Australia’s lauded private-pension system is under scrutiny

Thu, 08/16/2018 - 09:33

High fees down under

PAUL KEATING, a former prime minister of Australia, calls the country’s superannuation system “the envy of the developed economies”. In many ways, it is. The “super”, as Aussies call their private-pension provision, was a crowning achievement of Mr Keating’s premiership. In 1992 he made it compulsory for employers to set aside 3% of all but the very lowest-income workers’ wages. The payment has since crept up to 9.5%, and, by law, will rise further in 2021.

Today 15m working Australians are sitting on a nest-egg for retirement. With assets of about A$2.6trn ($1.9trn), their private-pension pot has grown into one of the largest in the world. It is almost universal, which should relieve pressure on the means-tested public-pension system. Australia, in other words, has less reason to panic about supporting retiring baby-boomers than most other countries.

Yet pride is not the only emotion the system evokes. In December 2017, prompted...

How to design carbon taxes

Thu, 08/16/2018 - 09:33

ECONOMISTS view pricing greenhouse-gas emissions as an elegant way to reduce them. There are more than 70 national and regional schemes, covering perhaps a fifth of global emissions, which charge polluters for the carbon dioxide they belch out. But that leaves an awful lot of the world to be convinced of the merits of such schemes. Sceptics point to the lacklustre decarbonisation record of places that already price carbon. Higher charges would help; but then the politics also has to add up.

Governments have two ways to price carbon. They can levy a tax on each tonne of CO2 emitted, an approach pioneered by Finland in 1990. Or they can issue a fixed number of pollution permits to companies, which can then trade the permits with others. The European Union (EU), a handful of American states and, starting this year, China have opted for some version of this “cap-and-trade” approach. These schemes have tended to be limited to a few carbon-intensive industries, such as power generation,...

Litigation finance offers investors attractive yields

Thu, 08/16/2018 - 09:33

CONTINGENT fees, in which clients pay lawyers only if a case is won, have long been a feature of America’s legal system. Many other countries used to bar them, wary of importing America’s ambulance-chasing culture. But a belated acceptance of their benefits means they are now widely allowed. “No-win, no-fee” arrangements help shift risks from parties to a suit to their lawyers, and make it less likely that a would-be plaintiff decides not to press a strong case for fear of a big financial loss.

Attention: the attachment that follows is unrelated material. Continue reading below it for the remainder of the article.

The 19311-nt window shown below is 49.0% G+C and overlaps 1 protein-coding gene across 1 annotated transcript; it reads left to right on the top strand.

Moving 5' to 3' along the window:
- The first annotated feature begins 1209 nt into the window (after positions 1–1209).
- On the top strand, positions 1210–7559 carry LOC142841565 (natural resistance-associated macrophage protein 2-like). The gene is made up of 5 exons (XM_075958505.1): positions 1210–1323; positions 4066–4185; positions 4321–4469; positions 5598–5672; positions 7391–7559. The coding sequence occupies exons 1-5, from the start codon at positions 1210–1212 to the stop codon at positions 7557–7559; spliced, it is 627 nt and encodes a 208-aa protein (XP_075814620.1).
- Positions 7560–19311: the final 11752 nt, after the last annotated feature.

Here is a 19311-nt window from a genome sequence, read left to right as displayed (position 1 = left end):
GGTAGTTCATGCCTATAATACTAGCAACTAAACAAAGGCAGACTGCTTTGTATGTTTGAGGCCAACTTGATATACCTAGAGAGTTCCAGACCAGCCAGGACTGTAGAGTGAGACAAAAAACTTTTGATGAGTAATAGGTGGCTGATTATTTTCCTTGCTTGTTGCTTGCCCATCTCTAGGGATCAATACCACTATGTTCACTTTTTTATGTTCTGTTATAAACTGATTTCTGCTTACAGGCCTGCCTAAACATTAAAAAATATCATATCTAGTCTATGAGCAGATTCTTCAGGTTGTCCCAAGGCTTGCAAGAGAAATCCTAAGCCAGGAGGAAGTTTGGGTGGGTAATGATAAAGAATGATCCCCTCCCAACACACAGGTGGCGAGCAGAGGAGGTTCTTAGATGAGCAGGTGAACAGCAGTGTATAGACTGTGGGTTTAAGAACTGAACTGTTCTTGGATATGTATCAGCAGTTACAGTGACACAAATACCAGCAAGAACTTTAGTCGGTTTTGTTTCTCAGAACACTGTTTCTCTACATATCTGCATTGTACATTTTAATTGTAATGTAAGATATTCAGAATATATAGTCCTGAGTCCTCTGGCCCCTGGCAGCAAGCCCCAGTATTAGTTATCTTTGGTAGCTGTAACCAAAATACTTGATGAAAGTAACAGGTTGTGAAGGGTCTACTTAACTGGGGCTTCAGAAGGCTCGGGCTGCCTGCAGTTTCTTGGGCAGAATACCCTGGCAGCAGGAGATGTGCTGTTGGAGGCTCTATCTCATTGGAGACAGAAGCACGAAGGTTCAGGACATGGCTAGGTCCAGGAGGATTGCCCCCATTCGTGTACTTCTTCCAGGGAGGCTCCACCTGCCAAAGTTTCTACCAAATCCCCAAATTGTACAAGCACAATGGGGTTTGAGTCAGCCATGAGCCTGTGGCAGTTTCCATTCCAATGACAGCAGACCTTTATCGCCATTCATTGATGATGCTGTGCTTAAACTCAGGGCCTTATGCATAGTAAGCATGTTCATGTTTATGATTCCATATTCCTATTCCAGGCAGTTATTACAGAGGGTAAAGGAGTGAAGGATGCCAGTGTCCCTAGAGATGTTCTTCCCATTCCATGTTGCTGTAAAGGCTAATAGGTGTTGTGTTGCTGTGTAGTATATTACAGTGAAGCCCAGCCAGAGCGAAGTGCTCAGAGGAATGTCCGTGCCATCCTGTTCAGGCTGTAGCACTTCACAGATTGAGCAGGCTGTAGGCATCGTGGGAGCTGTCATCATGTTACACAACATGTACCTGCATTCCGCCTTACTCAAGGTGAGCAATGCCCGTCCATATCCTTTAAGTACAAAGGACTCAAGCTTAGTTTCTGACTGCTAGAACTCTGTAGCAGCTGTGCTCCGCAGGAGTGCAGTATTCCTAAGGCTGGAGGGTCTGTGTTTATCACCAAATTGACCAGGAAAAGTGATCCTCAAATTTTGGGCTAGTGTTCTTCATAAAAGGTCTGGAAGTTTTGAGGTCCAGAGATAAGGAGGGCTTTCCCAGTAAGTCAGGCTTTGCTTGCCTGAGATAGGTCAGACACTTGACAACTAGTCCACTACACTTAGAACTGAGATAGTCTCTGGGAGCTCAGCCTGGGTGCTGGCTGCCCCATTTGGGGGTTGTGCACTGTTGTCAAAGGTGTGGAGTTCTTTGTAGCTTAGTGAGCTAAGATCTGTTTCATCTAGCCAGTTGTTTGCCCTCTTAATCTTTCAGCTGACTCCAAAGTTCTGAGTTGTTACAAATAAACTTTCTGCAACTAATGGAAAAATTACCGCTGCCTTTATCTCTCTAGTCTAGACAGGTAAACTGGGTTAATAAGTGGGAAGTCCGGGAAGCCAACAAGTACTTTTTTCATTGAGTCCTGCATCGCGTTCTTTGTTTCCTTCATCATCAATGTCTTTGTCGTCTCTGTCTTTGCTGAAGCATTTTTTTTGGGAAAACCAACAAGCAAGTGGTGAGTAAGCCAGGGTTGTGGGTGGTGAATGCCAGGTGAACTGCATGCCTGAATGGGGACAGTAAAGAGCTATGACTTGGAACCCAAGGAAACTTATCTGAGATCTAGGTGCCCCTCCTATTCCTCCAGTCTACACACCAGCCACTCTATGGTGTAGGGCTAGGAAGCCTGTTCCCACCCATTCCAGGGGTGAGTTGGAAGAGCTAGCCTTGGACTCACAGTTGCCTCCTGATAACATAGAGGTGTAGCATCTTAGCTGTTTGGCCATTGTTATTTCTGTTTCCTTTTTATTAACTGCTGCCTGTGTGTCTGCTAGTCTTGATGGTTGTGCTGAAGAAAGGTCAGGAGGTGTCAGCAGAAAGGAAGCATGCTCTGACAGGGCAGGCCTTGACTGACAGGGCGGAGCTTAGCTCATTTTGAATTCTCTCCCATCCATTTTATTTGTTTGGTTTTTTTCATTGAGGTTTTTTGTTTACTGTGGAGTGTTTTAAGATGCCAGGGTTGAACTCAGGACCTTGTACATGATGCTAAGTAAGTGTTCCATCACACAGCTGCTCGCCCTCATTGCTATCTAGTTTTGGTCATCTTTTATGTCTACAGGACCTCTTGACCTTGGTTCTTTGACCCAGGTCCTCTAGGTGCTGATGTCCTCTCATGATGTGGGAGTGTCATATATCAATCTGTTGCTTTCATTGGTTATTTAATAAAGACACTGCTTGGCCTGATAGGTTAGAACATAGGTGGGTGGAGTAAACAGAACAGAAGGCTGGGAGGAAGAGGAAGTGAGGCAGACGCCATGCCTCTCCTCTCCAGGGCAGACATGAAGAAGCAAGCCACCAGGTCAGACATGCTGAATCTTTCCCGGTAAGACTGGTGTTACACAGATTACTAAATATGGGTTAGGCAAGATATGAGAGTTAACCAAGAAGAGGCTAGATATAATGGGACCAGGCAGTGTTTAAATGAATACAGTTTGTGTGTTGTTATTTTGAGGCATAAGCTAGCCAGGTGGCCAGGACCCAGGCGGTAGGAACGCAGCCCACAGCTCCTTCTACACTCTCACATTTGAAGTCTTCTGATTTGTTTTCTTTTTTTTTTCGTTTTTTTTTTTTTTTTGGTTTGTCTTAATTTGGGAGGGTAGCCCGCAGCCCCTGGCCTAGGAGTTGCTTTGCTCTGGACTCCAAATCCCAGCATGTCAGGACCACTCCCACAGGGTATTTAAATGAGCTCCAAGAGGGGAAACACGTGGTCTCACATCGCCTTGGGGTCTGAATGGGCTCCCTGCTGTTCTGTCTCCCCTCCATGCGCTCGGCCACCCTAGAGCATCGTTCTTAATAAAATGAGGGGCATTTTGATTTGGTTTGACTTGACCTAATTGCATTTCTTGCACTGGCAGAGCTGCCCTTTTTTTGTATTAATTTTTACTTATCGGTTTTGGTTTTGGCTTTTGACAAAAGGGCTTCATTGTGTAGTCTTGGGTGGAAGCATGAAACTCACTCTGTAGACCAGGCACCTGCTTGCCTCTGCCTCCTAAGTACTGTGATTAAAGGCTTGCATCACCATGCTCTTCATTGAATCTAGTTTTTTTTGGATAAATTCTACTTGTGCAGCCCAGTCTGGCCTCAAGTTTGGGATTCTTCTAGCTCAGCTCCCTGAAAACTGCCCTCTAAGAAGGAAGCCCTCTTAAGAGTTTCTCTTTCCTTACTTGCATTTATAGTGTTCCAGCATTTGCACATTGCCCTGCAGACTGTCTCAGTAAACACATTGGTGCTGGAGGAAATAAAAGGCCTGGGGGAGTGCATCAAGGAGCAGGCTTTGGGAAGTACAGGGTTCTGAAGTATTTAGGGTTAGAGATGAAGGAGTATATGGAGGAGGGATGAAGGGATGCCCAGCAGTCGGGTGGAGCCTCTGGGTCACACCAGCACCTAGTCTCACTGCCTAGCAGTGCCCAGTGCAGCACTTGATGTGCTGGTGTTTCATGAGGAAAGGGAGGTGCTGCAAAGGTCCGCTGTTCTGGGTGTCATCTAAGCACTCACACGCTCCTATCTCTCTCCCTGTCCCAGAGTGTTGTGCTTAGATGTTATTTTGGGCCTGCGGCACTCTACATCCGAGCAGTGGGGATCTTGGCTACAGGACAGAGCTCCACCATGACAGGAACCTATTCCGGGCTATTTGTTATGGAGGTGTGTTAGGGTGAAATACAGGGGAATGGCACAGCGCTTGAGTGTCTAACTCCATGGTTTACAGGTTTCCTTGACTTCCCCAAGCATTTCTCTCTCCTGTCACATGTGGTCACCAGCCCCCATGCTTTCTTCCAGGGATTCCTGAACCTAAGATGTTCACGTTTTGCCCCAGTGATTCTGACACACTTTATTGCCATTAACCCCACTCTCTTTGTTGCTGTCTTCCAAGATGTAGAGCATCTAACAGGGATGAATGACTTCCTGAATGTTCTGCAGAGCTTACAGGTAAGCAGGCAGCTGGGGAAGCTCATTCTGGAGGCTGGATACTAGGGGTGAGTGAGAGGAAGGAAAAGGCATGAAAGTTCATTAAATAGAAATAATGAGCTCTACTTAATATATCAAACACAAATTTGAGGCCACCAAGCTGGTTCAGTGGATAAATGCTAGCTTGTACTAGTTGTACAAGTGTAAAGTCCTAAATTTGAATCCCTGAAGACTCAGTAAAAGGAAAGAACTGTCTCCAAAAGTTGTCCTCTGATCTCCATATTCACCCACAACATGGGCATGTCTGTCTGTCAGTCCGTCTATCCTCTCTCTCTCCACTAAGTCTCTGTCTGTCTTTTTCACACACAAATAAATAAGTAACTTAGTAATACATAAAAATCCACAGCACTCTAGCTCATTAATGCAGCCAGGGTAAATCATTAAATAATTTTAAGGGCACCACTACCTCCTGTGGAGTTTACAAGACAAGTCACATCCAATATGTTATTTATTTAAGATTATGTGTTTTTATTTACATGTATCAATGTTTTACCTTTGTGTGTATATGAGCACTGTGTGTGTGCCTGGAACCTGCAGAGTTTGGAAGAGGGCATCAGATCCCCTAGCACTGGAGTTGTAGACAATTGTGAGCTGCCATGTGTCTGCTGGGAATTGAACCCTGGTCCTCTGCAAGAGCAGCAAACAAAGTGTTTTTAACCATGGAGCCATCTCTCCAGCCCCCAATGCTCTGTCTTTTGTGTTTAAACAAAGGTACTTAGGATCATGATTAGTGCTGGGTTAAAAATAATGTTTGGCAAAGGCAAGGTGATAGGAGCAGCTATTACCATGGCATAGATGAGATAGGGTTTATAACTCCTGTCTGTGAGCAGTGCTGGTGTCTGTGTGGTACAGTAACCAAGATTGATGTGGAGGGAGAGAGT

Around a decade ago, some lawyers took the principle of risk-shifting further. They accepted money from third parties to fund cases in exchange for some of the winnings. Litigation finance has since taken off. Fortune 500 companies and New York’s elite law firms increasingly tap outside capital when pursuing multi-million-dollar suits.

Funds that invest in litigation are on the rise. In the past 18 months some 30 have launched; over $2bn has been raised. Last year Burford Capital, an...

Why the largest group of American corporate bonds is a notch above junk

Thu, 08/09/2018 - 14:50

BY HIS own account Christopher Hitchens, an author who died in 2011, was a poor student. He left Oxford with a third-class degree. This was not for want of ability. Hitchens would become a prolific essayist and fearsome debater. Rather, it was a choice. His tutors warned him about neglecting his studies. But he preferred to divide his time between his social life, political protests, books (other than the prescribed ones) and lively debates with other thinkers.

As Hitchens’s counterexample demonstrates, it is possible to regret the opportunities missed while striving for top grades. It is a lesson that many of America’s biggest companies have grasped. At one time, the sort of company that could tap the bond market for capital would be given an A-grade as a matter of course. These days the typical corporate-bond issuer has a credit-rating of BBB, only a notch above a junk rating (see chart).

That might seem to imply that business has become less efficient or lucrative. Yet profits have...

Is China losing the trade war against America?

Thu, 08/09/2018 - 14:50

WHEN Donald Trump tweeted on August 5th that tariffs were working “big time”, American media sprang into action to test the claim (see article). In China, editors were more circumspect. No major Chinese-language newspaper reported his tweets. One of his claims—that China’s stockmarket has fallen 27% in the past four months—was an exaggeration. But why would any self-respecting propagandist in Beijing dwell on that? Chinese stocks have indeed fallen sharply (see chart), which officials do not wish to emphasise.


Tariffs on steel and aluminium are creating some winners

Thu, 08/09/2018 - 14:50

Flame wars